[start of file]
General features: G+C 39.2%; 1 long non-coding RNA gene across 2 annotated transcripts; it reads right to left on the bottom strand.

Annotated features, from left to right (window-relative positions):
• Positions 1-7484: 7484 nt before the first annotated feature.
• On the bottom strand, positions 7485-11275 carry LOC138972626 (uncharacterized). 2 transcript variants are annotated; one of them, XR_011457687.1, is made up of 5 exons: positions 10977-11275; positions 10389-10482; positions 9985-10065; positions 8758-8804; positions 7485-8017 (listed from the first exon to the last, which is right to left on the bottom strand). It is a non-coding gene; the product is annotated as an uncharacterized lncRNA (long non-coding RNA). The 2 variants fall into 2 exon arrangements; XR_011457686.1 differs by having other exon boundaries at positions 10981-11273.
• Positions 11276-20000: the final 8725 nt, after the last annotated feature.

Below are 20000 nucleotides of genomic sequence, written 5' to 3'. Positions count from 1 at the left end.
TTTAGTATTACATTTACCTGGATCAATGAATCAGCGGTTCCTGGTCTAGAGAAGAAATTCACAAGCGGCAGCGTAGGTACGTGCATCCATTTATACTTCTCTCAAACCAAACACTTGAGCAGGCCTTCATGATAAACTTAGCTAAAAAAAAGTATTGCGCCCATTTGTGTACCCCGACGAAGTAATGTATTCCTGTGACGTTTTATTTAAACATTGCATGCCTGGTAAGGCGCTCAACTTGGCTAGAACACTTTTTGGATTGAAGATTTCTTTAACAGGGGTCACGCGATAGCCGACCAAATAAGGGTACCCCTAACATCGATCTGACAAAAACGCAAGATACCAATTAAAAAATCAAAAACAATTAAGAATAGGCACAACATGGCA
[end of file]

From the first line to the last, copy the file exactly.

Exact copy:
General features: G+C 39.2%; 1 long non-coding RNA gene across 2 annotated transcripts; it reads right to left on the bottom strand.

Annotated features, from left to right (window-relative positions):
• Positions 1-7484: 7484 nt before the first annotated feature.
• On the bottom strand, positions 7485-11275 carry LOC138972626 (uncharacterized). 2 transcript variants are annotated; one of them, XR_011457687.1, is made up of 5 exons: positions 10977-11275; positions 10389-10482; positions 9985-10065; positions 8758-8804; positions 7485-8017 (listed from the first exon to the last, which is right to left on the bottom strand). It is a non-coding gene; the product is annotated as an uncharacterized lncRNA (long non-coding RNA). The 2 variants fall into 2 exon arrangements; XR_011457686.1 differs by having other exon boundaries at positions 10981-11273.
• Positions 11276-20000: the final 8725 nt, after the last annotated feature.

Below are 20000 nucleotides of genomic sequence, written 5' to 3'. Positions count from 1 at the left end.
TTTAGTATTACATTTACCTGGATCAATGAATCAGCGGTTCCTGGTCTAGAGAAGAAATTCACAAGCGGCAGCGTAGGTACGTGCATCCATTTATACTTCTCTCAAACCAAACACTTGAGCAGGCCTTCATGATAAACTTAGCTAAAAAAAAGTATTGCGCCCATTTGTGTACCCCGACGAAGTAATGTATTCCTGTGACGTTTTATTTAAACATTGCATGCCTGGTAAGGCGCTCAACTTGGCTAGAACACTTTTTGGATTGAAGATTTCTTTAACAGGGGTCACGCGATAGCCGACCAAATAAGGGTACCCCTAACATCGATCTGACAAAAACGCAAGATACCAATTAAAAAATCAAAAACAATTAAGAATAGGCACAACATGGCA